Saturday, 13 August 2011

False Sharing && Java 7

In my previous post on False Sharing I suggested it can be avoided by padding the cache line with unused long fields.  It seems Java 7 got clever and eliminated or re-ordered the unused fields, thus re-introducing false sharing.  I've experimented with a number of techniques on different platforms and found the following code to be the most reliable.
import java.util.concurrent.atomic.AtomicLong;

public final class FalseSharing
    implements Runnable
{
    public final static int NUM_THREADS = 4; // change
    public final static long ITERATIONS = 500L * 1000L * 1000L;
    private final int arrayIndex;

    private static PaddedAtomicLong[] longs = new PaddedAtomicLong[NUM_THREADS];
    static
    {
        for (int i = 0; i < longs.length; i++)
        {
            longs[i] = new PaddedAtomicLong();
        }
    }

    public FalseSharing(final int arrayIndex)
    {
        this.arrayIndex = arrayIndex;
    }

    public static void main(final String[] args) throws Exception
    {
        final long start = System.nanoTime();
        runTest();
        System.out.println("duration = " + (System.nanoTime() - start));
    }

    private static void runTest() throws InterruptedException
    {
        Thread[] threads = new Thread[NUM_THREADS];

        for (int i = 0; i < threads.length; i++)
        {
            threads[i] = new Thread(new FalseSharing(i));
        }

        for (Thread t : threads)
        {
            t.start();
        }

        for (Thread t : threads)
        {
            t.join();
        }
    }

    public void run()
    {
        long i = ITERATIONS + 1;
        while (0 != --i)
        {
            longs[arrayIndex].set(i);
        }
    }

    public static long sumPaddingToPreventOptimisation(final int index)
    {
        PaddedAtomicLong v = longs[index];
        return v.p1 + v.p2 + v.p3 + v.p4 + v.p5 + v.p6;
    }

    public static class PaddedAtomicLong extends AtomicLong
    {
        public volatile long p1, p2, p3, p4, p5, p6 = 7L;
    }
}

With this code I get similar performance results to those stated in the previous False Sharing article.  The padding in PaddedAtomicLong above can be commented out to see the false sharing effect.

I think we should all lobby the powers that be inside Oracle to have intrinsics added to the language so we can have cache line aligned and padded atomic classes.  This and some other low-level changes would help make Java a real concurrent programming language.  We keep hearing them say multi-core is coming.   I say it is here and Java needs to catch up.

29 comments:

  1. In your prev article you created an array of VolatileLong and here an array of AtomicLongArray.

    What is the guarantee that the AtomicLongArray or VolatileLong instances will be allocated next to each other?

    Well, yes if you create them in a loop, then it is very likely that they will be co-located. But there is no guarantee that these 4 instances will be next to each other on the heap.

    If they do get spread across on the old gen heap where there is no compaction, re-location (until a major GC) padding might not even be necessary if they are spread out. Correct?

    It would be nice if you made it clear to your readers that we really have no control over where the JVM places instances on the heap.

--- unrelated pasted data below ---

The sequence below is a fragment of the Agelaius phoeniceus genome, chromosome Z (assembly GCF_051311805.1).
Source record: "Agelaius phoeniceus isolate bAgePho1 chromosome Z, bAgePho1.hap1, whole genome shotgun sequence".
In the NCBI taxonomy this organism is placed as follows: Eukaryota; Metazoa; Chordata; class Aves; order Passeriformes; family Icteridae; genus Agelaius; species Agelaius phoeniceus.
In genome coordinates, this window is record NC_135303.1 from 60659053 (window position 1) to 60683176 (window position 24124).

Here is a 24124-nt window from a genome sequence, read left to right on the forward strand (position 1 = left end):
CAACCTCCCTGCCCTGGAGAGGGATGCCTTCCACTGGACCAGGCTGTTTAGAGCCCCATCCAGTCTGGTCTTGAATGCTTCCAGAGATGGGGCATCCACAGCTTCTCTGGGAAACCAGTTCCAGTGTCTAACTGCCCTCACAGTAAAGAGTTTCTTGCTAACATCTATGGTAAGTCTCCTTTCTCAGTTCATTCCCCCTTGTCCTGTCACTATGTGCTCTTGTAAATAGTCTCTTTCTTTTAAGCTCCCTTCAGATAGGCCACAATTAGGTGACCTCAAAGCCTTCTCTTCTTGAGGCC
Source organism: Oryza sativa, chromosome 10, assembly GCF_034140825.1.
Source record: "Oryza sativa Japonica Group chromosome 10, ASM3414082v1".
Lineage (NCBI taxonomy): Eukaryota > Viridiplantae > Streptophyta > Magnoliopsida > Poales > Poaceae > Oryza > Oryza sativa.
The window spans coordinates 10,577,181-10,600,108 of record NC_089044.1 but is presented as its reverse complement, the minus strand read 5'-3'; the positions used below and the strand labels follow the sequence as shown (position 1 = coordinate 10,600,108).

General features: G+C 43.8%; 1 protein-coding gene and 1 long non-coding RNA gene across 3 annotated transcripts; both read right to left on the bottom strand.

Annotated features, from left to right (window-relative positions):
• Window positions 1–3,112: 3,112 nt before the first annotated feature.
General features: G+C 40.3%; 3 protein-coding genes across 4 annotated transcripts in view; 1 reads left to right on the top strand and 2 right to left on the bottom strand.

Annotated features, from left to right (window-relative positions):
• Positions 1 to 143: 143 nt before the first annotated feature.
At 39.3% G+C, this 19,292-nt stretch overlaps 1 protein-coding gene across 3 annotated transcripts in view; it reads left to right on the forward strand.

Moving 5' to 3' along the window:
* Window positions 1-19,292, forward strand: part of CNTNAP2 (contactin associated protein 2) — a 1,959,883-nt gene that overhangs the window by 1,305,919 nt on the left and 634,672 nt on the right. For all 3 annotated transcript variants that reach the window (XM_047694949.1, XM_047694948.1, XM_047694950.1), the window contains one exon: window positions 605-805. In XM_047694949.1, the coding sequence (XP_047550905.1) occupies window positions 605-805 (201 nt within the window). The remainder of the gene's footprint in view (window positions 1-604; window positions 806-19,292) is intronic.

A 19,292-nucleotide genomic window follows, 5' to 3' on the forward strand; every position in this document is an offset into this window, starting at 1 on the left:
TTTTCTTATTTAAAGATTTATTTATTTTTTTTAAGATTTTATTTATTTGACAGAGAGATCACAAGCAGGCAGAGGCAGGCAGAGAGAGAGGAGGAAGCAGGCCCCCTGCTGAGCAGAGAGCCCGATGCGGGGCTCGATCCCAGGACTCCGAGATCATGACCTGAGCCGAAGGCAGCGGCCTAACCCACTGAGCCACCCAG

ReplyDelete
  2. Ashwin,

    You are totally right in that we have no guarantee how Java objects will be placed on the heap. This is the source of the problem with false sharing. If you have counters or pointers that are used across threads it is vitally important to ensure they are in different cache lines or the application will not scale up with cores. The point of the padding is to protect the counters/pointers to ensure they ever get placed in the same cache line.

    Does this make sense?

    Martin...

    ReplyDelete
  3. Yup. Makes sense. Couldn't you have created a large AtomicLongArray and then let each thread update position 8, 16, 24, 32 and so on?

    Instead of 4 AtomicLongArrays and then updating position 0 in each of those 4 arrays?

    Thanks for taking the time to write such things.

    ReplyDelete
  4. If I knew up front that would be a possibility. Often when designing large systems we don't know such things, or we have created a library used by another application.

    It is hard to create a small enough example with sufficient context. The above example illustrates how bad things can been when it happens. If you pad such structures then you need not worry about where they get located in memory. Only the highly contended concurrent structures need such padding.

    ReplyDelete
  5. After a good discussion with Jeff Hain we have discovered the JVM cannot be trusted when it comes to re-ordering code. What happens before the volatile seems to be safe but what happens after is not reliable. We have a better solution by replacing the VolatileLong with the following and using the normal methods of AtomicLong.

    static class PaddedAtomicLong extends AtomicLong
    {
    public volatile long p1, p2, p3, p4, p5, p6, p7 = 7L;
    }

    Oh how I wish the Java powers the be would get serious about this stuff and add some intrinsics that are cache line aligned and padded. This have been the biggest source or performance bugs in the Disruptor.

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  6. I've updated this blog based on all the feedback.

    ReplyDelete
  7. Martin,

    Agree that it would be great if there was a way to declare a field such it is guaranteed to occupy it's own cache line, and let the JVM deal with placing the right padding in the object layout. What you do here with artificial padding is the next best thing, but as you know, what actually happens to object layout becomes JVM-implementation specific.

    Being paranoid, I'd add some more stuff to your padding technique to make it harder to get rid of the padding fields through optimization. A hypothetically smart enough JVM would still be able to prove away the need to actually implement the atomic long field p1...p7 in your code above: The PaddedAtomicLong class is only visible from the final (and therefor non-extendable) FalseSharing class. The compiler can therefore "know" that it is looking at all the code that will ever see the padding fields, and can prove that no behavior actually depends on p1...p7. The JVM could then implement the above without taking any space for the padding fields...